I really like being organised – it keeps me on track and makes me feel in control. To me, being organised means being efficient, delivering what people need and being happily content – not being stressed out about stupid stuff like dusting.
Here’s some things I do to be organised*and I’d love to hear your ideas too:
I read lots of blogs and really rate the aggregator Bloglovin – it’s much more visual than Google Reader and allows you to mark favourite posts so you can go back and find that great DIY idea or recipe you saw. I use it daily.
Have an op-shop box
We always have an op-shop box on the go. Just keep it in a cupboard and when you come across things you don’t want put them in there. Take the box to the local op-shop once it’s full and put an empty box in it’s place straight away. Mostly what’s in ours is clothes that we no longer wear and books that were alright but that we don’t want to keep.
I really like to make lists (as you know). I make The Friday List each week but also have a notebook for ideas (that I often reference when I want to make something new) and lists of things to do at work, books to read, detailed lists of things to take to craft fairs etc. Mainly writing a list is about getting it out of my head.
Renew, refresh, delete
Mind clutter is sometimes just as over-bearing as stuff you can see. If I have people in my Twitter stream that aren’t contributing to a positive (or funny) environment then I delete them – you can always follow them again later.
Sometimes if friends are heavily using social media then I find it easier to follow them on Twitter or Facebook because having them in both streams is overbearing.
On Facebook I have a small group of people whose status updates I don’t receive (I’ve hidden them). Every so often I unhide them all and then re-hide them again if I don’t want to read what they’re saying.
Recently I’ve had cause to email a bunch of people to ask them to do things (that will make them money) and it drives me nuts when they don’t write back and then I have to follow up. If you get an email and are too busy to answer it either a) don’t read it in the first place or b) write back a quick note to say “thanks for your email I’m super busy at the moment but will email you back before the end of the week/month/year.” Setting expectations and communicating means everyone can continue to go about their lives and there’s an understanding about what’s going to happen, when. (This one is slightly ranty sorry).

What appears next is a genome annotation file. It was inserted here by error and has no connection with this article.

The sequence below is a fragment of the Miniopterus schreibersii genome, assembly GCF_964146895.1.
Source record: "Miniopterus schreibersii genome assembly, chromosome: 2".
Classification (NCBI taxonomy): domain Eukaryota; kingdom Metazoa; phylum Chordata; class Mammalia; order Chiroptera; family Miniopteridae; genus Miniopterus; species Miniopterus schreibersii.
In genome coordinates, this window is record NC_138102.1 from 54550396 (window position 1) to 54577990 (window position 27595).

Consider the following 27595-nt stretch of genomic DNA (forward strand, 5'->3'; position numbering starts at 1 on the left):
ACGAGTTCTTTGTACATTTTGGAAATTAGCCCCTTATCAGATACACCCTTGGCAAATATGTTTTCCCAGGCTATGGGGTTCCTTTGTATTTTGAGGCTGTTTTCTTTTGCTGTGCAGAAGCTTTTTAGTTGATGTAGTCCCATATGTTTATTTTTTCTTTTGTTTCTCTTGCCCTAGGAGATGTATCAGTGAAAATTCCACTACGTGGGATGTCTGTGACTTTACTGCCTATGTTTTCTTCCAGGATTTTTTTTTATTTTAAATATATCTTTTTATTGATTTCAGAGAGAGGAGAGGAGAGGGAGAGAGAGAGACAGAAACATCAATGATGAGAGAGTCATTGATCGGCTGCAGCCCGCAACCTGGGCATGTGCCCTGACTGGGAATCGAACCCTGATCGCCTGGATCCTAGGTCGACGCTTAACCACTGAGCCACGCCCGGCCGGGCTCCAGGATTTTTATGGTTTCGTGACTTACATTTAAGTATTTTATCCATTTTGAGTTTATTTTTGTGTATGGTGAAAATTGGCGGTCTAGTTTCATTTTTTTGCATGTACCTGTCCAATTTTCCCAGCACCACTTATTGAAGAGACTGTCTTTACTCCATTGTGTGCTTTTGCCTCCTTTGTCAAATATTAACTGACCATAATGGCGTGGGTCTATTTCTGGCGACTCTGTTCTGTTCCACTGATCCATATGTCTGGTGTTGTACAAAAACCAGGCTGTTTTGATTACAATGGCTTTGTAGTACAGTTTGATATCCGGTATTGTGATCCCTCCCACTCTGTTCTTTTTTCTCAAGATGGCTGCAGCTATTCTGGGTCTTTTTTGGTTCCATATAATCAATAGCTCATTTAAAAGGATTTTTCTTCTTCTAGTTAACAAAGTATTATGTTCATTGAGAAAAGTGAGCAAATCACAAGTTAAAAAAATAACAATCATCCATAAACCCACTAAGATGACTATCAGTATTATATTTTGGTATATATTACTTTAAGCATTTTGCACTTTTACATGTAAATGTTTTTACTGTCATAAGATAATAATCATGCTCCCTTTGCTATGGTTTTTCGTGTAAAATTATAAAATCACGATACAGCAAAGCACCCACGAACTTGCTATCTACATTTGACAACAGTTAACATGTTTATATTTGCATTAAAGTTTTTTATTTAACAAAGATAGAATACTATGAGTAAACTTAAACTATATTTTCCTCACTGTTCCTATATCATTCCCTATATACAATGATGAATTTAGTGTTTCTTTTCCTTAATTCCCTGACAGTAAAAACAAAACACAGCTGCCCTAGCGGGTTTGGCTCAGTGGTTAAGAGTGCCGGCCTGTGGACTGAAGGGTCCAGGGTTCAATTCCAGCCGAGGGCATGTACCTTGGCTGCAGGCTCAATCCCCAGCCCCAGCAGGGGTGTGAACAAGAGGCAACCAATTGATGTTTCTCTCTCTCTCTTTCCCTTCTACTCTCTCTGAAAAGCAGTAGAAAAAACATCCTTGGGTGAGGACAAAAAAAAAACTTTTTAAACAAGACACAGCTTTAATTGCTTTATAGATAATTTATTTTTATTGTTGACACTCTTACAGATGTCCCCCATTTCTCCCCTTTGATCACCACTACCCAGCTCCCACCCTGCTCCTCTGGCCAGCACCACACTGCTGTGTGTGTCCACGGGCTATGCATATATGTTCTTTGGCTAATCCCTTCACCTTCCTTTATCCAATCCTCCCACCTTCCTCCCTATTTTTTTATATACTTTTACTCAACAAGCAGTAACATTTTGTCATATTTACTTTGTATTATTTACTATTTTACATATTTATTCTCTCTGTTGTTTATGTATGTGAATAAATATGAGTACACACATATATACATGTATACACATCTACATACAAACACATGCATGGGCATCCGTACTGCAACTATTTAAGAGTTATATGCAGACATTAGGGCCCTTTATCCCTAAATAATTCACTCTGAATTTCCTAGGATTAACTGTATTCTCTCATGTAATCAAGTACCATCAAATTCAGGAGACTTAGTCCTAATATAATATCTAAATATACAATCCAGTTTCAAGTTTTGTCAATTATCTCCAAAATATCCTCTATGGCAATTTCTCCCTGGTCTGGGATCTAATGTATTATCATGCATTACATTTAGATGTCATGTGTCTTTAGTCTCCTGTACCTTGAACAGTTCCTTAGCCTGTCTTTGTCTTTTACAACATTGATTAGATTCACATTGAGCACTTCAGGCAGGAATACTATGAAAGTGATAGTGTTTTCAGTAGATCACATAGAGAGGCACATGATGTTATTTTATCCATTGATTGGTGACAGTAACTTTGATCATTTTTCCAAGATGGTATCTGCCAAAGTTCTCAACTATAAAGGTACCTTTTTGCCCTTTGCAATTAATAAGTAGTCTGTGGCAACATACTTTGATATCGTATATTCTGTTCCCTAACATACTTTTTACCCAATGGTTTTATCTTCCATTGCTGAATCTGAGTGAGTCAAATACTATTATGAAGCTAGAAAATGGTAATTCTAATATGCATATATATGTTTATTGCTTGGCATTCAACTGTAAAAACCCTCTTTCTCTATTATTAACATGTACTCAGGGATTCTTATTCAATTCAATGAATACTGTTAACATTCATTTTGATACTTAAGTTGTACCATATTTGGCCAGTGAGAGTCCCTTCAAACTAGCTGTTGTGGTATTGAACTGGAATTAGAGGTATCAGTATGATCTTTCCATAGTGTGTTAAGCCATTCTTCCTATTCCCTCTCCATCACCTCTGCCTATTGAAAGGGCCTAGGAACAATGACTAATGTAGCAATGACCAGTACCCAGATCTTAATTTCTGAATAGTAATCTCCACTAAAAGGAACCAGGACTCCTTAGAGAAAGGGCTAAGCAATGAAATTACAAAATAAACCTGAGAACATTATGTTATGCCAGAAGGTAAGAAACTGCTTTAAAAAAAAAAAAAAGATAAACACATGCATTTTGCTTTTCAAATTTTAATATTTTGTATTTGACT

There’s an art to saying no and it takes a lot of practice. However, if someone asks me to do something and I’m just not interested or am over-committed then I say no. They don’t usually like it but I’d rather put my effort into things I enjoy and will do well than get stressed out and then do a poor job or let people down.
Change of mindset
I recently saw this quote on Swiss Miss that I thought was fantastic to recall every so often:
“Instead of saying “I don’t have time” try saying “it’s not a priority,” and see how that feels. Often, that’s a perfectly adequate explanation. I have time to iron my sheets, I just don’t want to. But other things are harder. Try it: “I’m not going to edit your résumé, sweetie, because it’s not a priority.” “I don’t go to the doctor because my health is not a priority.” If these phrases don’t sit well, that’s the point. Changing our language reminds us that time is a choice. If we don’t like how we’re spending an hour, we can choose differently.”
*Disclaimer – I ALWAYS have overdue library books because I’ve never worked out the system to getting them back on time.